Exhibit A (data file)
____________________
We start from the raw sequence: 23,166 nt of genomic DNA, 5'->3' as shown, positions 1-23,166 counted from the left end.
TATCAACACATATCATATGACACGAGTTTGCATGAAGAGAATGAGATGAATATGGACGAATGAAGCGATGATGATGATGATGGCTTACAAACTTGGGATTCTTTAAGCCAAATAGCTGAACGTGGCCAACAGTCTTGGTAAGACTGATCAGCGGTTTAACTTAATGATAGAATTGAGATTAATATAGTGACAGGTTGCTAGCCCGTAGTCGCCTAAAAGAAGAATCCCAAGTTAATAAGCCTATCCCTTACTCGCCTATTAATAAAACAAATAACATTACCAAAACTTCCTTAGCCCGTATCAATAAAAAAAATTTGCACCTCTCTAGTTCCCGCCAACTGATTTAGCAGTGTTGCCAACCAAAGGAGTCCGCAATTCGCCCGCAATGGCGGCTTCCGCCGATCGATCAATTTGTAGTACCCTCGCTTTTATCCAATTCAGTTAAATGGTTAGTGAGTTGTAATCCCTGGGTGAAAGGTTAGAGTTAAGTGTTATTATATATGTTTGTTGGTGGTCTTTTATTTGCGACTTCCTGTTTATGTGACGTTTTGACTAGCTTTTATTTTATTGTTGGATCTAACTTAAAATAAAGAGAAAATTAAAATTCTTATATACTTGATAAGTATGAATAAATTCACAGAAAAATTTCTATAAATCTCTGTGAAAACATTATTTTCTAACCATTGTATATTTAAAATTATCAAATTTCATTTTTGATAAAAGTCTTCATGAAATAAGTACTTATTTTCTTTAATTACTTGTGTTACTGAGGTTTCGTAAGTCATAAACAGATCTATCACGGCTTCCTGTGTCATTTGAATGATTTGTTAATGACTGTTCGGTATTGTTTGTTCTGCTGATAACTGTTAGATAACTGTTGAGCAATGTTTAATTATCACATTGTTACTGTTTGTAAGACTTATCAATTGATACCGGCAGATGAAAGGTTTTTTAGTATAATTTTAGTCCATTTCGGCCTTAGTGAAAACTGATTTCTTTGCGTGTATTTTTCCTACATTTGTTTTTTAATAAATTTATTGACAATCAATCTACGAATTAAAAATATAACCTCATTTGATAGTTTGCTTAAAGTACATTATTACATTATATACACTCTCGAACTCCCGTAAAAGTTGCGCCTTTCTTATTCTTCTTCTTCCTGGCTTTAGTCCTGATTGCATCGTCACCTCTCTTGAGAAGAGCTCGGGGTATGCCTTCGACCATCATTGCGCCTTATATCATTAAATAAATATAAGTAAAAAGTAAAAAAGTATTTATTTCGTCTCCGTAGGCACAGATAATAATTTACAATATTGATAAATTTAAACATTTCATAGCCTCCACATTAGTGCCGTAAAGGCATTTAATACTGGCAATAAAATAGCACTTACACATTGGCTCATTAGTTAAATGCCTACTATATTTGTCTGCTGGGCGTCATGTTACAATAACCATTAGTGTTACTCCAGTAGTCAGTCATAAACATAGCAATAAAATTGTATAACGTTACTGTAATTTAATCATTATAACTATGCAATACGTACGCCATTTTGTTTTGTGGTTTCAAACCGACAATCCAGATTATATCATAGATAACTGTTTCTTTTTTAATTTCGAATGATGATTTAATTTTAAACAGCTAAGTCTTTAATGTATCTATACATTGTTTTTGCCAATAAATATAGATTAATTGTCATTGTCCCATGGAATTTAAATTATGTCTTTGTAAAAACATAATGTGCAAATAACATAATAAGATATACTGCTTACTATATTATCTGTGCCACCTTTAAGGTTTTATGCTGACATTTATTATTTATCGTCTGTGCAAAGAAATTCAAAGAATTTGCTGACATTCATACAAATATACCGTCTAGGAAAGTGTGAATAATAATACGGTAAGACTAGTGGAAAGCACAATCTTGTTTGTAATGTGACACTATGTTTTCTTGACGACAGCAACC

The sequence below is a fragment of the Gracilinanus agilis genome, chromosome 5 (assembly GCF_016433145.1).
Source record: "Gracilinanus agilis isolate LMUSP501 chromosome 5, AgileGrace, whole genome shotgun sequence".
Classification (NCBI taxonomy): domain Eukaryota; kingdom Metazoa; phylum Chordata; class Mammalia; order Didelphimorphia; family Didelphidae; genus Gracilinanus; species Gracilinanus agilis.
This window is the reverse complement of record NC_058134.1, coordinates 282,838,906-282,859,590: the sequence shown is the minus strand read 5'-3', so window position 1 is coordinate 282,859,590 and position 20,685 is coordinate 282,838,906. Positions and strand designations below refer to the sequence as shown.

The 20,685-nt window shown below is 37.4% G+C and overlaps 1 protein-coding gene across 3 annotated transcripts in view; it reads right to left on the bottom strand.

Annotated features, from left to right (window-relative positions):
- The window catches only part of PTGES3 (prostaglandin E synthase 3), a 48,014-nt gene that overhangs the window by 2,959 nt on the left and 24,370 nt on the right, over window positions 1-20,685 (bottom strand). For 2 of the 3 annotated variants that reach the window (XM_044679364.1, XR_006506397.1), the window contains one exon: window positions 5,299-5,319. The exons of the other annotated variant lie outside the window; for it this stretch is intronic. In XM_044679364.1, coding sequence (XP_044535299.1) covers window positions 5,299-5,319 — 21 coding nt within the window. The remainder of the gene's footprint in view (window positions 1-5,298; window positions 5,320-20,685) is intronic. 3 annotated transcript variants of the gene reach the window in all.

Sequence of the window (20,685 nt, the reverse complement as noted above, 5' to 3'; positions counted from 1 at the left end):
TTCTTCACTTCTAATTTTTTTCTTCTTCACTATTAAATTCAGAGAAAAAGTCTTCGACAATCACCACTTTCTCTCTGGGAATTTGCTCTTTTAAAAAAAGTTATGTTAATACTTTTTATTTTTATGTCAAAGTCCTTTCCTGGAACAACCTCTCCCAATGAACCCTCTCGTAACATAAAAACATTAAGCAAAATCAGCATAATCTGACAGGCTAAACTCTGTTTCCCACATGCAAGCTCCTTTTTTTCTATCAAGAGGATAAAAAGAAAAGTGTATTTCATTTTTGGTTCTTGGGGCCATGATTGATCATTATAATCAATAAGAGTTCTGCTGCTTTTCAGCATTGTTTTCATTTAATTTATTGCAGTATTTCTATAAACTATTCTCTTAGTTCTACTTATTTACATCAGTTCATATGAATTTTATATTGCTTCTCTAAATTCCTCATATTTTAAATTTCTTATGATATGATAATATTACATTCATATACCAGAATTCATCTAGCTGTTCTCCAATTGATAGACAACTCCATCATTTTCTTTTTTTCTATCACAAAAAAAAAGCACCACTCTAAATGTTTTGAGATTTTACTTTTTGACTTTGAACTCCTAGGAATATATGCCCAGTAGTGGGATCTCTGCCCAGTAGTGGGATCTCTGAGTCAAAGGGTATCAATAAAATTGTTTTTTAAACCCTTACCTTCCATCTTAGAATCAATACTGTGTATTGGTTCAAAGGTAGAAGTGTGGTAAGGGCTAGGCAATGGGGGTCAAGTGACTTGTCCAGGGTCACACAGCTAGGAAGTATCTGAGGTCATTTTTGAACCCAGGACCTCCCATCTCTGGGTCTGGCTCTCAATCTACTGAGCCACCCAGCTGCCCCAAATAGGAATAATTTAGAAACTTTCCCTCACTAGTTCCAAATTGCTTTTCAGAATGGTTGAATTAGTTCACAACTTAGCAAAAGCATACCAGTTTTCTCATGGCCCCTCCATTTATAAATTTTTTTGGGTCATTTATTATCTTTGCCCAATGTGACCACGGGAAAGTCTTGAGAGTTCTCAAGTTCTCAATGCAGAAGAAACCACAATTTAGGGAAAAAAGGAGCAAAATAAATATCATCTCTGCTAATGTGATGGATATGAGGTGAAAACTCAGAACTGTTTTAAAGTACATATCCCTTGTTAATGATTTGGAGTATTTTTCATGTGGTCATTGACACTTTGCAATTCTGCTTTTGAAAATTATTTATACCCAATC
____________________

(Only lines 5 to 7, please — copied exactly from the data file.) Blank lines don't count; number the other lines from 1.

Classification (NCBI taxonomy): domain Eukaryota; kingdom Metazoa; phylum Chordata; class Mammalia; order Didelphimorphia; family Didelphidae; genus Gracilinanus; species Gracilinanus agilis.
This window is the reverse complement of record NC_058134.1, coordinates 282,838,906-282,859,590: the sequence shown is the minus strand read 5'-3', so window position 1 is coordinate 282,859,590 and position 20,685 is coordinate 282,838,906. Positions and strand designations below refer to the sequence as shown.

The 20,685-nt window shown below is 37.4% G+C and overlaps 1 protein-coding gene across 3 annotated transcripts in view; it reads right to left on the bottom strand.